IMPACTS: An Influential Messaging Study

IMPACTS, Influential Messaging & Prosocial Attitude Change Techniques Study, seeks to answer two primary research questions:

  1. How does the presence of threat versus promotion of self-efficacy, through persuasive messages, influence sustainable behavioral changes?
  2. How do social and psychographic factors, such as worldview, eco-anxiety, and environmental agency impact behavior change outcomes?

Developed by FCI intern, Chloe Dill, the study aims to survey a random population of people over the age of 18.

The surveys will collect data on students’ attitudes, specifically, sublevel measures of threat and efficacy: severity and susceptibility (to threat), self-efficacy and response-efficacy, and behavioral intentions. In simpler terms, the surveys will ask about how serious and likely they think certain problems are, how confident they feel about handling them, and what they plan to do in different situations.

The proposed study aims uses these findings, in addition to other research that informs behavioral change techniques in sustainability, to develop and test messaging techniques.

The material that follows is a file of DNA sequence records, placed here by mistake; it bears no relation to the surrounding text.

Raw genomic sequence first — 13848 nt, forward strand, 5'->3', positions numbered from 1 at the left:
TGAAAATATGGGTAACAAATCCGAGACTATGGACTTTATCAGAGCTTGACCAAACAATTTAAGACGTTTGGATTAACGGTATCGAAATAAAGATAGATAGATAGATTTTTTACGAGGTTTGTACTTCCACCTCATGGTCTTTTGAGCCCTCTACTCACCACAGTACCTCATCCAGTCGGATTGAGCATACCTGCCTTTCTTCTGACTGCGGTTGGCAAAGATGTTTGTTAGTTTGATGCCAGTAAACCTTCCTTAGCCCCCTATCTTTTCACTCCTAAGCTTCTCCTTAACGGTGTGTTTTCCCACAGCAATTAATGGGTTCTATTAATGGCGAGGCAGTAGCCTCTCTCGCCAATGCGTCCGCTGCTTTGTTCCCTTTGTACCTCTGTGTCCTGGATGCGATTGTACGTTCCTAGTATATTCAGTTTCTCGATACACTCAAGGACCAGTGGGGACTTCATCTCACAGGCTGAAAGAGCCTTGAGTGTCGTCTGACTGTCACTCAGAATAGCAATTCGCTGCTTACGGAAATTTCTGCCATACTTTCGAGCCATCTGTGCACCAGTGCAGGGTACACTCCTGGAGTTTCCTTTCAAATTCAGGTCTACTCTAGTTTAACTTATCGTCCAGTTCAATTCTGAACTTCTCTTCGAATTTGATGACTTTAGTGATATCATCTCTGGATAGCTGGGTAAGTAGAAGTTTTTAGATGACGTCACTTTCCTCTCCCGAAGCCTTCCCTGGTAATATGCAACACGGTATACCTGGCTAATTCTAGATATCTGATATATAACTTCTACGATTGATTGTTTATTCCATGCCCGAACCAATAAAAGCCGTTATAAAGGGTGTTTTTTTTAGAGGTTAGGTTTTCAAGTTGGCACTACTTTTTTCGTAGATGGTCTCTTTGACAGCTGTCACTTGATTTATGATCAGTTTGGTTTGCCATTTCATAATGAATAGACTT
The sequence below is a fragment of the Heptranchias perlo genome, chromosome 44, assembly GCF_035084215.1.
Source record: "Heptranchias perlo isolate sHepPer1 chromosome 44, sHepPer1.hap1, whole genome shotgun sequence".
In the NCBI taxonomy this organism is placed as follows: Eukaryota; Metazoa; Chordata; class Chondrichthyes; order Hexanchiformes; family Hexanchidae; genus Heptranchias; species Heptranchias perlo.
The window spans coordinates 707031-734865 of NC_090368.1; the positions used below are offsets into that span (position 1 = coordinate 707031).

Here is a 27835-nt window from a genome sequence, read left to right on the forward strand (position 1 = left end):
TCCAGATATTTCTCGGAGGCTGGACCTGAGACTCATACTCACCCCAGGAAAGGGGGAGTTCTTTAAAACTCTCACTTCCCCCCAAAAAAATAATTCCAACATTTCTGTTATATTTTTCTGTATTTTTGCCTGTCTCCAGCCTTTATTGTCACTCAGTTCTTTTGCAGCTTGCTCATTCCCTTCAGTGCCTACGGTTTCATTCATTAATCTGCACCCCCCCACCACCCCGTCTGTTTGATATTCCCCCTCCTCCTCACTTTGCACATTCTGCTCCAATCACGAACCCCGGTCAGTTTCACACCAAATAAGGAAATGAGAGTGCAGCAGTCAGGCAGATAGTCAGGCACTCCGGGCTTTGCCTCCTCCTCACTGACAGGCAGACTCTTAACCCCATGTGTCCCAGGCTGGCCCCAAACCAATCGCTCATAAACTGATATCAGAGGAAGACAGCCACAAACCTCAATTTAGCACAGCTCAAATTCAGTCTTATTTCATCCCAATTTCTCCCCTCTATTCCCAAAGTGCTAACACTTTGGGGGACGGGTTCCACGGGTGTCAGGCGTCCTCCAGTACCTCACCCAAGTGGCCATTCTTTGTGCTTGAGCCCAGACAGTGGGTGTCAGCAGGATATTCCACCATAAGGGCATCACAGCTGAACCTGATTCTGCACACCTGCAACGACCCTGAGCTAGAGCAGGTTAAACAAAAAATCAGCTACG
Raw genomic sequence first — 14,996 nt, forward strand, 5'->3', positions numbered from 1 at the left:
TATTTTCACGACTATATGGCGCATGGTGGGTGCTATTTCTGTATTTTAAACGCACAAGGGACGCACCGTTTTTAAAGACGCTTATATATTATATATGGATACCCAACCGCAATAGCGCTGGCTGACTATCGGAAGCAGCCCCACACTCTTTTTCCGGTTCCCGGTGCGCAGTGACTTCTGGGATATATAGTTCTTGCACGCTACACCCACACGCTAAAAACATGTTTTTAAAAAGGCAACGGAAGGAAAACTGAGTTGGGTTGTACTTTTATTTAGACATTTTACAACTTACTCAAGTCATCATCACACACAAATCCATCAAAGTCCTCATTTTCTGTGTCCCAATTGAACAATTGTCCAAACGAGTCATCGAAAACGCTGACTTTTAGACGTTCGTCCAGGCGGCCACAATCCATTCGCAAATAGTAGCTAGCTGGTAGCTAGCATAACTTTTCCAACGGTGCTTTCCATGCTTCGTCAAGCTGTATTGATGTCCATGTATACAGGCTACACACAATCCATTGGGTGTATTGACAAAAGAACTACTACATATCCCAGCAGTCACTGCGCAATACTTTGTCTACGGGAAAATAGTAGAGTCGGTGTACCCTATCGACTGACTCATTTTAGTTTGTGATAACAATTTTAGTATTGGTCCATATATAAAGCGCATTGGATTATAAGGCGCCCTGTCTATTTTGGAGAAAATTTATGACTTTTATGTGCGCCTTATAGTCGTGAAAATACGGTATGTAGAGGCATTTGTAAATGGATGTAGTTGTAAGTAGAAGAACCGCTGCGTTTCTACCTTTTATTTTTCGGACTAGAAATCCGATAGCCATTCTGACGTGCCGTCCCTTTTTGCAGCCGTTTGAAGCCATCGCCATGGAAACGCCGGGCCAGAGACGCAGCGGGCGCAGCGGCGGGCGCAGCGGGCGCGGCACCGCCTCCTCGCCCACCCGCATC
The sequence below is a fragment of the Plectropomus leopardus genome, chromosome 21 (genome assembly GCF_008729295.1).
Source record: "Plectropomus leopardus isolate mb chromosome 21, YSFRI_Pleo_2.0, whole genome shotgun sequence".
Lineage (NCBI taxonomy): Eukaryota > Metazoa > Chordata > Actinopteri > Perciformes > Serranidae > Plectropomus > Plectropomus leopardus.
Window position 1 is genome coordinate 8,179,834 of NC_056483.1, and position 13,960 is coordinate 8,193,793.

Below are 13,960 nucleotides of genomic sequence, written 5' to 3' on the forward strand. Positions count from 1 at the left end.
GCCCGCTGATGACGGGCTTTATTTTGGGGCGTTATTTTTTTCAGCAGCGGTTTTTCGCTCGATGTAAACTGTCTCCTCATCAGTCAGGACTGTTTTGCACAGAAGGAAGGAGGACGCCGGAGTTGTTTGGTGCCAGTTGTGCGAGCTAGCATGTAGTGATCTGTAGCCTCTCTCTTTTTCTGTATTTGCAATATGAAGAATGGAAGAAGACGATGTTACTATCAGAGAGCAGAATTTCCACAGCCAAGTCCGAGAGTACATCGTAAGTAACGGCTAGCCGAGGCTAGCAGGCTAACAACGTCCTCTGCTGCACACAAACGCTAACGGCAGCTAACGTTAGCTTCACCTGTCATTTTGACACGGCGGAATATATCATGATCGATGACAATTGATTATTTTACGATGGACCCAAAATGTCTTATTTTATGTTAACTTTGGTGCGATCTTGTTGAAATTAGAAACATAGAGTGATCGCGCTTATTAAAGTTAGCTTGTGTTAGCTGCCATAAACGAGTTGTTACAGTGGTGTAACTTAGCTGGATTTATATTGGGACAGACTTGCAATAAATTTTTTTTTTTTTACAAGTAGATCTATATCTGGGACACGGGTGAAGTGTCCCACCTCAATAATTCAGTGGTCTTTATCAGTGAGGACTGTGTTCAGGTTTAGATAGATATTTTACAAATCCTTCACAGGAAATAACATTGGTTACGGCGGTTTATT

Funded by the Haskell Grant, the purpose of the study is to investigate the effectiveness of different messaging techniques, with regard to promoting sustainable behavior. With an interest in behavioral nudge techniques, Chloe’s study focuses on engaging in environmentally sustainable behavior, using the Extended Parallel Processing Model (EPPM).

The EPPM is like a guide to understanding how people react to messages about scary stuff, like health risks. It says that if a message makes you feel the threat is real and you believe you can do something about it, you’re more likely to take action to stay safe.

Take a look at the research poster developed by Chloe below: